Maundy Thurs and Good Friday
“It’s just not the same.” It’s a common feeling. Whether it’s students and teachers making the best of distance learning, employers and employees learning the limits of Zoom, or healthcare workers and others working tirelessly to secure our essential needs, everyone feels dislocated. Unable to gather with our families, friends, or celebrate Easter together, we wonder when we might return to more normal life.
This Holy Week is not the same. But it’s not different either. The early Christians met in their homes and, this year, we will too. The apostle Paul, despite being chained in a Roman prison and cut off from the faithful, assured the Christians, “Though I am absent in body, yet I am with you in spirit” (Colossians 2:5). We are no different. With our own voices we will give thanks for the risen life of the Crucified God whose love gives us strength for today and hope for tomorrow. We will read again the scriptures from earliest witnesses of those who saw him. And our prayers are the prayers of the faithful through the centuries, many of whom suffered persecution, famine, pandemic, and war. We may be isolated, but we are not alone.
Today we share with you two modified services of prayer for Maundy Thursday and Good Friday with brief meditations by your clergy. Traditionally, Maundy Thursday is observed in the evening when Jesus celebrated the Passover meal with his disciples. And Good Friday is observed between 9 am to 3 pm when he was crucified. We are also sharing a brief piece of music which has been a tradition in the American church and Church of the Ascension. We pray all these resources might help you in our observance of these holy days.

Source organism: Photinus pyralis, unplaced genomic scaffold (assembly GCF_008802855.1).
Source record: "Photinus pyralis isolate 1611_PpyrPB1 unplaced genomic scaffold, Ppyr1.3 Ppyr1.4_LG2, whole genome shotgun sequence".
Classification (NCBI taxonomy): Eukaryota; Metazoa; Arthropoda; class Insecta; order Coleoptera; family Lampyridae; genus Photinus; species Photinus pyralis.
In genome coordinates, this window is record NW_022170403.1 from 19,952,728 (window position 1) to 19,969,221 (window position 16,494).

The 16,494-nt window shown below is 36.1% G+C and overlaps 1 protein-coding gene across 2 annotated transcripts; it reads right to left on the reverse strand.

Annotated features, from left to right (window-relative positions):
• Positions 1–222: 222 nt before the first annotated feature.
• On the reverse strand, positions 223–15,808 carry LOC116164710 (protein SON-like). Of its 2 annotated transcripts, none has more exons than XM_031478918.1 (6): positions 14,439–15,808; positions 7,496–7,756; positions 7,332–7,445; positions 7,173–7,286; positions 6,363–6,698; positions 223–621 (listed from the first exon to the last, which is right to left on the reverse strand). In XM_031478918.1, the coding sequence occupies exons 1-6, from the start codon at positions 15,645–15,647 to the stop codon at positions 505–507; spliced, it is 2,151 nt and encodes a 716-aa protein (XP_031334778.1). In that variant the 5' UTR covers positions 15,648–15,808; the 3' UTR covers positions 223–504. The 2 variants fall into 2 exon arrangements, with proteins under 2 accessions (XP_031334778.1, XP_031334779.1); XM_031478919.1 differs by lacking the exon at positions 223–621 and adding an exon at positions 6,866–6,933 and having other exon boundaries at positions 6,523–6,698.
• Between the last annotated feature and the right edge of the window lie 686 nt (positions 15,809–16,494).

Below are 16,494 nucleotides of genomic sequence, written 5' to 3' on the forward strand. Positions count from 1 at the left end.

Early Easter Day, look for our morning greetings with prayers and meditation in your inbox or on our website. For those wanting to observe Easter online, you are invited to Bishop Jake Owensby’s Facebook livestream of Morning Prayer this Sunday at 10 am.
These three days, known as the Triduum, begin this evening through Easter are the meant to be a time of sober reflection, earnest prayer, and jubilant celebration. Some of you might want to consider these days as a time of retreat and take advantage of the brief audio reflections by Dr. Peter Walker based on his book, The Week that Changed the World. And I suspect that, here in South Louisiana, the present quarantine will not prevent many families from Easter celebrations, even on a smaller scale.
On behalf of your parish clergy, staff and vestry, we thank you for your prayers and support as we continue to serve Christ and his people through these trying moments with eternal hope.
With every blessing this Holy Week,